Tuesday, March 22, 2011

The Yellow House: A Novel

By: Patricia Falvey
published by: Irish Books LC 2006

    In my last entry I told you that I had started reading this book.  The great thing was that I put it on my Droid phone so I could read it whenever I was waiting in line, while Jeff filled the car with gas or while lying in bed, flat on my back.
As a disclaimer, I must tell you that I like history and I like reading about Ireland so The Yellow House already had a couple points in its favor.
    Very little of the book actually takes part in the yellow house that gives us the book's title. More than an actual place, the yellow house serves as a memory and a goal for the novel's main character, Eileen O'Neill,  inheritor of the tragic O'Neill history. Eileen sees herself as responsible for bringing honor to her O'Neill ancestors by bringing her family up out of tragedy.
    The Yellow House: A Novel is true to the larger Irish story, full of tragic disaster, passionate love and joyous music. Through it all we learn about County Ulster in Northern Ireland, first, as part of a united Ireland under British rule then as a central point for the violence of The Troubles as Catholic Irish people sought Home Rule and independence from Great Britain.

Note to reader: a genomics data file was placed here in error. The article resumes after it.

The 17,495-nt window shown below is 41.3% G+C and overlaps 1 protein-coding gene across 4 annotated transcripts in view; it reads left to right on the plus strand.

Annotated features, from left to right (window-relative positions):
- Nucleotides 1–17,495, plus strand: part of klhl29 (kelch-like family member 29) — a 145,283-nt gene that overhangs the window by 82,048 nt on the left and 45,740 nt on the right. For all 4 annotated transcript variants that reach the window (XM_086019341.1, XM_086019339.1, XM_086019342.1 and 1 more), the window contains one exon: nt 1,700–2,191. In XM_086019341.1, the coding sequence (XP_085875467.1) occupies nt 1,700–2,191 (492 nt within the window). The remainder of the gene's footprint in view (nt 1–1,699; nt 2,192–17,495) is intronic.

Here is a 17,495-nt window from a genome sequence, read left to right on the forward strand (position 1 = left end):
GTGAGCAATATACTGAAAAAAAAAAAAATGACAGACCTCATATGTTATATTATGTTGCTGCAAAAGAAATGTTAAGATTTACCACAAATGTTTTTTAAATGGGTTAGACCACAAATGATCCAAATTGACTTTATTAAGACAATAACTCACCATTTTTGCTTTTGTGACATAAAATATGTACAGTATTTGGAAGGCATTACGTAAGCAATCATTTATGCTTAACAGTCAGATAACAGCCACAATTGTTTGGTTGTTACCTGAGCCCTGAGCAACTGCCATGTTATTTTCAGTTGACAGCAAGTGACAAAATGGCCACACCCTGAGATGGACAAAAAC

Eileen loses her family to death, madness and dispersion. As she fights alongside her countrymen to win back the things she loves along with rejoining the character that defines her, she faces love and passion (not necessarily together) discrimination, hard work and true friendship. Through it all,  Eileen never let go of the music that is within her and ties her to her father and all the O'Neills that came before.
     I urge others to read The Yellow House: A Novel and to read it with a backdrop of Irish music to help set the mood for it seems that whatever the Irish do and wherever their descendants go, their music travels with them.
   As a follow-up I will soon read The Linen Queen also by Patricia Falvey for a more in-depth look into Protestant-Catholic relationships and a look at a predominant industry of the early twentieth Century in Northern Ireland, starting in 1913.



Rose said...

I read this....it was okay for me. But I have been in a strange mood, and I think at another time in my life I would not have wanted to put it down.

Beyond My Garden said...

Thanks for your comment, Rose. I think where we are "right now" does much to determine how we feel about any piece of art, whether it is prose, poetry or a painting. Right now, I tend to like any Irish history.